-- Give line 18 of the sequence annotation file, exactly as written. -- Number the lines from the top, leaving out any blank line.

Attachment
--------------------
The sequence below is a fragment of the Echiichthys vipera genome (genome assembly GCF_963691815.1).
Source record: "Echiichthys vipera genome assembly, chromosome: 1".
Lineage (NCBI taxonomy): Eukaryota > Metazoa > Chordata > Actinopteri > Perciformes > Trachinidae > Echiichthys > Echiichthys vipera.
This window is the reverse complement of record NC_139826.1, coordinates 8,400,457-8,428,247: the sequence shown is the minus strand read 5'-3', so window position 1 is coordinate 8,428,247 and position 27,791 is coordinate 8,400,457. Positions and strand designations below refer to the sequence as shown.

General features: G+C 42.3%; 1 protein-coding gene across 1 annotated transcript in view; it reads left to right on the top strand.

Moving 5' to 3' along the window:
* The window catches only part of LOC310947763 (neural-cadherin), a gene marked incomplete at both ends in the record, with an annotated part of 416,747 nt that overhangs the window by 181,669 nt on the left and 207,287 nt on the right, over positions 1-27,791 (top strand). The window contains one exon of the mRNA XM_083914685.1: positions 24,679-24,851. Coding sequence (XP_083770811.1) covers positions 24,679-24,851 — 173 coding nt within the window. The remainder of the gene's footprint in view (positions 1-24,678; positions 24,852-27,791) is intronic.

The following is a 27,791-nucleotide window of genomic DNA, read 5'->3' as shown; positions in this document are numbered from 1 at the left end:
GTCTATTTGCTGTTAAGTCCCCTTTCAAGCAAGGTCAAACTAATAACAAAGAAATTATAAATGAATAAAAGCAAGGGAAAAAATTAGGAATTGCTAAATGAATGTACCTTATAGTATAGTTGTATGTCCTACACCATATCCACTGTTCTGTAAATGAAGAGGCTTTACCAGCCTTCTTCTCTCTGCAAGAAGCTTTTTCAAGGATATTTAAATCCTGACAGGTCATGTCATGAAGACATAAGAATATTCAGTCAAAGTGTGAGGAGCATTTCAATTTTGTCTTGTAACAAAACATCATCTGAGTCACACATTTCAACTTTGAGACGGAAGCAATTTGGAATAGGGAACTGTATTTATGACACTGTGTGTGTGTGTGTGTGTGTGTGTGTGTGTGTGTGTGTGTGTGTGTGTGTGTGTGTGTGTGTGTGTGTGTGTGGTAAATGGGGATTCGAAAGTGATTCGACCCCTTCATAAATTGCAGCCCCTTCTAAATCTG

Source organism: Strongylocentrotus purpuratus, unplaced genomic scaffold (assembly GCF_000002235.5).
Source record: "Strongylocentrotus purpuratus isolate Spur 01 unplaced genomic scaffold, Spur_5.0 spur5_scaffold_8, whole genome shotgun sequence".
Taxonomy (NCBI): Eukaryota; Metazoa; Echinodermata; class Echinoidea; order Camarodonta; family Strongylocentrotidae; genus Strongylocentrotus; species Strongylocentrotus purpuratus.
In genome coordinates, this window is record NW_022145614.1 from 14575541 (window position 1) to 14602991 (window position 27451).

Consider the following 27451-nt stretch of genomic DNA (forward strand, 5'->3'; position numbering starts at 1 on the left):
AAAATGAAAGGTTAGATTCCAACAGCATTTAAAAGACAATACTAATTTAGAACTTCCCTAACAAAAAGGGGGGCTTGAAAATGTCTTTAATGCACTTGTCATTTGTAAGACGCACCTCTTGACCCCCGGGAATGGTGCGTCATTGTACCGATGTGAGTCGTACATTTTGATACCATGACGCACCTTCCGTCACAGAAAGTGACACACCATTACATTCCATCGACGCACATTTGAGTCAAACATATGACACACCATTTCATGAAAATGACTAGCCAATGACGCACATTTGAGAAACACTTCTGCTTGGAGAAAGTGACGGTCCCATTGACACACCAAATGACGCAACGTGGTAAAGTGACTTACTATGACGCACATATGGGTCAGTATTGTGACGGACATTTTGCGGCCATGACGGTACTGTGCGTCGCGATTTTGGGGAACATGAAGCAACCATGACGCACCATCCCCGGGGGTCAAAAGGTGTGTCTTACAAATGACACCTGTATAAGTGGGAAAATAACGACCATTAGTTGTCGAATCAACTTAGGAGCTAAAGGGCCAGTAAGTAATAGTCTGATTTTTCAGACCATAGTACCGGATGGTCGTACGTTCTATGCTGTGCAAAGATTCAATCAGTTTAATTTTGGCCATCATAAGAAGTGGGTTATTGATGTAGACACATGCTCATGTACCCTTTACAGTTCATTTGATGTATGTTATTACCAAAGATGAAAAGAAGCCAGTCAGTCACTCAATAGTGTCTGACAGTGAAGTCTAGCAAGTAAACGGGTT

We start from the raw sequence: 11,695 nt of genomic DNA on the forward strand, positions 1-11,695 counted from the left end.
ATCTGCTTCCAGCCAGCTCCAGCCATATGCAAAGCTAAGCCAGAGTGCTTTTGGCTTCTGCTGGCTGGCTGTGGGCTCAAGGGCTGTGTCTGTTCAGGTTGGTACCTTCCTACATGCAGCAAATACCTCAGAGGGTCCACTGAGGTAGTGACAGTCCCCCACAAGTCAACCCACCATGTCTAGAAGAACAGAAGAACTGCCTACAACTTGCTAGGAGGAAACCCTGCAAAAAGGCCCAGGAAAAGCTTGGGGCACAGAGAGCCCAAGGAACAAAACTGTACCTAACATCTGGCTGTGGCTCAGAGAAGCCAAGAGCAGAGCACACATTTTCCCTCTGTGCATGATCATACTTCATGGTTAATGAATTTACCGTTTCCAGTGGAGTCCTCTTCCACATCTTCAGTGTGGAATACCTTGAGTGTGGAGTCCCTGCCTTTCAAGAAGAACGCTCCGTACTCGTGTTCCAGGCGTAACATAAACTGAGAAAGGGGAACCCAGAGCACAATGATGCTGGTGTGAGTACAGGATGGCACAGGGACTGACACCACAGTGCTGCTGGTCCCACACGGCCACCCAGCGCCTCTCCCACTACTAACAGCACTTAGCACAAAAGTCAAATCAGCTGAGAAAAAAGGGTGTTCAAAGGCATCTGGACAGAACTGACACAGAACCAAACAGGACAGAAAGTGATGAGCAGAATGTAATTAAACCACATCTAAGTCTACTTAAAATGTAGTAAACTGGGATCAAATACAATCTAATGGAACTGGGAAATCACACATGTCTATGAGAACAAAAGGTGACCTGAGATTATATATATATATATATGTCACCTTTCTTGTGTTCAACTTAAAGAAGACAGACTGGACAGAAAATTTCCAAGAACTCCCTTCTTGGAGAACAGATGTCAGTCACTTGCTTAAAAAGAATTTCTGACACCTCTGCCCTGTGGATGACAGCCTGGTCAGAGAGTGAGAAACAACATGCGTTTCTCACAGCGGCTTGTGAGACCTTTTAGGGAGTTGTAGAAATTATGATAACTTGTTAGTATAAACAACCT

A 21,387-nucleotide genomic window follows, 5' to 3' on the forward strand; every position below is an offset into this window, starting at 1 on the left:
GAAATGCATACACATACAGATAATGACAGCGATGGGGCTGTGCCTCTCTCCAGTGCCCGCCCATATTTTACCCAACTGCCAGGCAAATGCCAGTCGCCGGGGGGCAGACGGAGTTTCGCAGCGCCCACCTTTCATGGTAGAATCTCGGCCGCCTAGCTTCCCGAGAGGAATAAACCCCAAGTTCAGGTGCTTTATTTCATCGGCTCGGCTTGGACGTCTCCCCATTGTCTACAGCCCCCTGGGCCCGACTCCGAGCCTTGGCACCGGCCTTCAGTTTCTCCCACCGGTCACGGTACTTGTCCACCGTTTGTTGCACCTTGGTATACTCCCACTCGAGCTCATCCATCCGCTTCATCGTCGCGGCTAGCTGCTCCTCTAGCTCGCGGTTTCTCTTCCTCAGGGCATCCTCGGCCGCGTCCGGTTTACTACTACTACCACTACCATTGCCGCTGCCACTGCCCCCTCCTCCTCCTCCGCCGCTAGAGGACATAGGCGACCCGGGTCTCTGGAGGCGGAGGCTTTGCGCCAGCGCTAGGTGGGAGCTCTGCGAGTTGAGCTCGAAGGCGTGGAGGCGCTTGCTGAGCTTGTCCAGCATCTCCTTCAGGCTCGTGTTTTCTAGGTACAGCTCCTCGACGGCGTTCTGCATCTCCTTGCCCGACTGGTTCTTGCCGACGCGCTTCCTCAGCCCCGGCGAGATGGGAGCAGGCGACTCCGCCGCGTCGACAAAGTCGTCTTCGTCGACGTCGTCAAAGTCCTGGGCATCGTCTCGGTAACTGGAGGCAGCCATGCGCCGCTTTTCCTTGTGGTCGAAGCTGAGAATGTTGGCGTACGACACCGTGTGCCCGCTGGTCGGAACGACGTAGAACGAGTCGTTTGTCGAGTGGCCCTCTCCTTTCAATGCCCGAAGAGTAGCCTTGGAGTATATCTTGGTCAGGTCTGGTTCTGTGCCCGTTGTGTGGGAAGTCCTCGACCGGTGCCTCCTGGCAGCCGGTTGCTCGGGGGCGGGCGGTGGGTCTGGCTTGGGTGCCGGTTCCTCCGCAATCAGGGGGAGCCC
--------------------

A 21,387-nucleotide genomic window follows, 5' to 3' on the forward strand; every position below is an offset into this window, starting at 1 on the left: